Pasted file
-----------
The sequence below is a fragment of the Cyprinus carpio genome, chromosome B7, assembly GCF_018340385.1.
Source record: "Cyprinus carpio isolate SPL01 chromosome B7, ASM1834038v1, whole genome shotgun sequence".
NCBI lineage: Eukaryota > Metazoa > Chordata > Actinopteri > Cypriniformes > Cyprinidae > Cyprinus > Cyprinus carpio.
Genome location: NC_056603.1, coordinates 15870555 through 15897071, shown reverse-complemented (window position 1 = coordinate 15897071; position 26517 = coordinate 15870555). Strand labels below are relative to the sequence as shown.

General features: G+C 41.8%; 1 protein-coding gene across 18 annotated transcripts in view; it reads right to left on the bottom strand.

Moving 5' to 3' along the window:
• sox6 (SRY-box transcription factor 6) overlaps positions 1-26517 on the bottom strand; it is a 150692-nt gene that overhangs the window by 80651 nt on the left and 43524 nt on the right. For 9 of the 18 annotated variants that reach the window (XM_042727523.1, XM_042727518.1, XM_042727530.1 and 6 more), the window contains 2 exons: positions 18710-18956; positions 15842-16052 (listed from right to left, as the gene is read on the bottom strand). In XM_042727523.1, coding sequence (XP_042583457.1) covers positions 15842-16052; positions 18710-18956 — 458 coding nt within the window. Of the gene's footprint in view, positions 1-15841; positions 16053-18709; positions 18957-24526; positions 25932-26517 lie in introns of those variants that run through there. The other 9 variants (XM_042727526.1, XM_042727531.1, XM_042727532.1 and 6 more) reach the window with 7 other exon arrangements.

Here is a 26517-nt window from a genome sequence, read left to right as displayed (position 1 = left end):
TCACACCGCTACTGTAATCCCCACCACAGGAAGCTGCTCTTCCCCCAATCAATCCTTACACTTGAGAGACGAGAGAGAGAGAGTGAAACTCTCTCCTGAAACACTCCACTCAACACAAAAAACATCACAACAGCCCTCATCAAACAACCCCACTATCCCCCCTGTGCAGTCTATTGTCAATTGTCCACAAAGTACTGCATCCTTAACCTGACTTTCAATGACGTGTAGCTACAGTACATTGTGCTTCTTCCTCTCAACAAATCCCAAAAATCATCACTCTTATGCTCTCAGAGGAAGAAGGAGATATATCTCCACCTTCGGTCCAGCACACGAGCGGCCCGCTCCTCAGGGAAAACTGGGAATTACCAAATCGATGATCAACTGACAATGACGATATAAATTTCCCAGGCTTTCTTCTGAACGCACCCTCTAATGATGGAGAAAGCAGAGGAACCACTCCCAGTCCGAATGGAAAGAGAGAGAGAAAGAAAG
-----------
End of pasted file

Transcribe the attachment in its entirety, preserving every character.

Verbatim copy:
The sequence below is a fragment of the Cyprinus carpio genome, chromosome B7, assembly GCF_018340385.1.
Source record: "Cyprinus carpio isolate SPL01 chromosome B7, ASM1834038v1, whole genome shotgun sequence".
NCBI lineage: Eukaryota > Metazoa > Chordata > Actinopteri > Cypriniformes > Cyprinidae > Cyprinus > Cyprinus carpio.
Genome location: NC_056603.1, coordinates 15870555 through 15897071, shown reverse-complemented (window position 1 = coordinate 15897071; position 26517 = coordinate 15870555). Strand labels below are relative to the sequence as shown.

General features: G+C 41.8%; 1 protein-coding gene across 18 annotated transcripts in view; it reads right to left on the bottom strand.

Moving 5' to 3' along the window:
• sox6 (SRY-box transcription factor 6) overlaps positions 1-26517 on the bottom strand; it is a 150692-nt gene that overhangs the window by 80651 nt on the left and 43524 nt on the right. For 9 of the 18 annotated variants that reach the window (XM_042727523.1, XM_042727518.1, XM_042727530.1 and 6 more), the window contains 2 exons: positions 18710-18956; positions 15842-16052 (listed from right to left, as the gene is read on the bottom strand). In XM_042727523.1, coding sequence (XP_042583457.1) covers positions 15842-16052; positions 18710-18956 — 458 coding nt within the window. Of the gene's footprint in view, positions 1-15841; positions 16053-18709; positions 18957-24526; positions 25932-26517 lie in introns of those variants that run through there. The other 9 variants (XM_042727526.1, XM_042727531.1, XM_042727532.1 and 6 more) reach the window with 7 other exon arrangements.

Here is a 26517-nt window from a genome sequence, read left to right as displayed (position 1 = left end):
TCACACCGCTACTGTAATCCCCACCACAGGAAGCTGCTCTTCCCCCAATCAATCCTTACACTTGAGAGACGAGAGAGAGAGAGTGAAACTCTCTCCTGAAACACTCCACTCAACACAAAAAACATCACAACAGCCCTCATCAAACAACCCCACTATCCCCCCTGTGCAGTCTATTGTCAATTGTCCACAAAGTACTGCATCCTTAACCTGACTTTCAATGACGTGTAGCTACAGTACATTGTGCTTCTTCCTCTCAACAAATCCCAAAAATCATCACTCTTATGCTCTCAGAGGAAGAAGGAGATATATCTCCACCTTCGGTCCAGCACACGAGCGGCCCGCTCCTCAGGGAAAACTGGGAATTACCAAATCGATGATCAACTGACAATGACGATATAAATTTCCCAGGCTTTCTTCTGAACGCACCCTCTAATGATGGAGAAAGCAGAGGAACCACTCCCAGTCCGAATGGAAAGAGAGAGAGAAAGAAAG